The problem is that we really need to carry out this analysis. We are not detached academics studying some historical event. We are a people in pain and our beautiful country, Syria, must be reclaimed and rebuilt. We cannot wait for the course of time alone.
For this reason, we must constantly research to be able to approach what happened from a perspective that would allow us to objectively assess the situation. It is essential to do so, for our recovery as a Syrian people. Such an assessment could equally be the basis of sustainable internal peace in Syria. Sustainability cannot be fortified except through a repeatedly corrective process that the Syrian people will go through with the passage of time. Yet, this long process cannot be achieved if freedom of expression, at least, is not guaranteed.
Freedom of expression guarantees the space to freely and fully discuss narratives. Indeed, there is a factor other than time obstructing this possibility. Let us ask ourselves, for example: Is it time, 40 years later, to analyze the different narratives surrounding the Hama massacre? I do not think so. The persistence of the same balance of power, authority, and hegemony since that event pushes the narrative to obscurity and resistance to knowledge or formulation. I am even claiming that the time to reveal what has been happening in Syria from 1963 until today has not yet come, so why are we concerned about what happened only 10 years ago? However, there is no harm in trying.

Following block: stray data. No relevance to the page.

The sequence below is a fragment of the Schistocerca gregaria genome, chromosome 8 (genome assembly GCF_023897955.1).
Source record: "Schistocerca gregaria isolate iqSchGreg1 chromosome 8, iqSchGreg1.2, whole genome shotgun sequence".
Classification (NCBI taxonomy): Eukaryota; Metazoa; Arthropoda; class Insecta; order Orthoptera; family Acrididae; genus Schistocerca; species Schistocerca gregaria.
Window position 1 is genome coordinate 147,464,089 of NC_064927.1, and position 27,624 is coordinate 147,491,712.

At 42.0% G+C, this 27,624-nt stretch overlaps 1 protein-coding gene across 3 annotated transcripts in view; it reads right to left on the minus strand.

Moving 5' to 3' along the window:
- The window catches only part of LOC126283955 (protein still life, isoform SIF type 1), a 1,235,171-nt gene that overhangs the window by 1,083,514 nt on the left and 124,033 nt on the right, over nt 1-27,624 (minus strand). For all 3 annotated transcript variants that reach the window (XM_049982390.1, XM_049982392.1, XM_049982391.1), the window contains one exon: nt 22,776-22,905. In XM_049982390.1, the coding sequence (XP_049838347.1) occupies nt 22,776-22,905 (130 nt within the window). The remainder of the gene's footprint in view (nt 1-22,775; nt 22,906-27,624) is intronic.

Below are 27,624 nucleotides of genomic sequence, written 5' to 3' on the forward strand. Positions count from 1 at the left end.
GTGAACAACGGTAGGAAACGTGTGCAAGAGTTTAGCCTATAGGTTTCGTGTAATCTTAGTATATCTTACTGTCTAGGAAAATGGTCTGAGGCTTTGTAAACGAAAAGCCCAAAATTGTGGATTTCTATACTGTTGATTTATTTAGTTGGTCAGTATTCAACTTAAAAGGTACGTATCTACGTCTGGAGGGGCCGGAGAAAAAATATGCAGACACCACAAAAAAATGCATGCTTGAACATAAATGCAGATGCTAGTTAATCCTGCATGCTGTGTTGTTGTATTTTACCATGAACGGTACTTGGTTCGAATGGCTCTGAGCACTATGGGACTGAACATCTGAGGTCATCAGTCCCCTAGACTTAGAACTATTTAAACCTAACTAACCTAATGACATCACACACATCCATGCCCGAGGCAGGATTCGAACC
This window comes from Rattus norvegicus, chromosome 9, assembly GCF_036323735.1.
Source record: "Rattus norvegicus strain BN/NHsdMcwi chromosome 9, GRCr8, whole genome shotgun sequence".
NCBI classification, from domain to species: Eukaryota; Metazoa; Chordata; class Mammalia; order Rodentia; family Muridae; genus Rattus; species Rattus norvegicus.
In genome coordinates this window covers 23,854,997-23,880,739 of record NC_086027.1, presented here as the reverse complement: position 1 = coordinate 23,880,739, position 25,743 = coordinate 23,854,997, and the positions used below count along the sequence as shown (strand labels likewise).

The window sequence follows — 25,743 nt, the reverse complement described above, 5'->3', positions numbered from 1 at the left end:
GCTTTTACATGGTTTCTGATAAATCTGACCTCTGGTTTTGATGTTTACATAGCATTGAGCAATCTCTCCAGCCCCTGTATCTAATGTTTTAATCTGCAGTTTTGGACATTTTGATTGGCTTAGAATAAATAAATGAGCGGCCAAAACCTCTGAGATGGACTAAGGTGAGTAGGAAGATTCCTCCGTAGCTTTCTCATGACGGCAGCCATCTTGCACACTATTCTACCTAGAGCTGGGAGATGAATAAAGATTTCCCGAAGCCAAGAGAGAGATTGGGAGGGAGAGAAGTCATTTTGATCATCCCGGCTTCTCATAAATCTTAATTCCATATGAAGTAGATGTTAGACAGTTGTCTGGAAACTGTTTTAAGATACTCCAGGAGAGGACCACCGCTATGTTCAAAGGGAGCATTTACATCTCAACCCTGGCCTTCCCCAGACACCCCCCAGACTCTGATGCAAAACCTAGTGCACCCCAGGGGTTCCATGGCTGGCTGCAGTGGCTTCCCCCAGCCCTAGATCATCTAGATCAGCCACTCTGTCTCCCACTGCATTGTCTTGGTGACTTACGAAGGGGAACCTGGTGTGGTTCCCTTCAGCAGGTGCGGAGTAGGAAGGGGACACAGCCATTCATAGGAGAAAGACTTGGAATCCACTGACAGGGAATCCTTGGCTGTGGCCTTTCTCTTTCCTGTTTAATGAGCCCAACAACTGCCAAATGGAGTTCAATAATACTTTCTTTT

Who are the Syrians on the other end of the conflict? On the multiplicity of answers
First answer: What happened was the revolution of the Syrian people against a regime of tyranny, oppression, and looting. People were demanding freedom. The main driver of the revolution was the class of young Syrians who wanted better horizons instead of closed doors. All the people involved in the revolution, irrespective of their ideology, region or sect, support this explanation.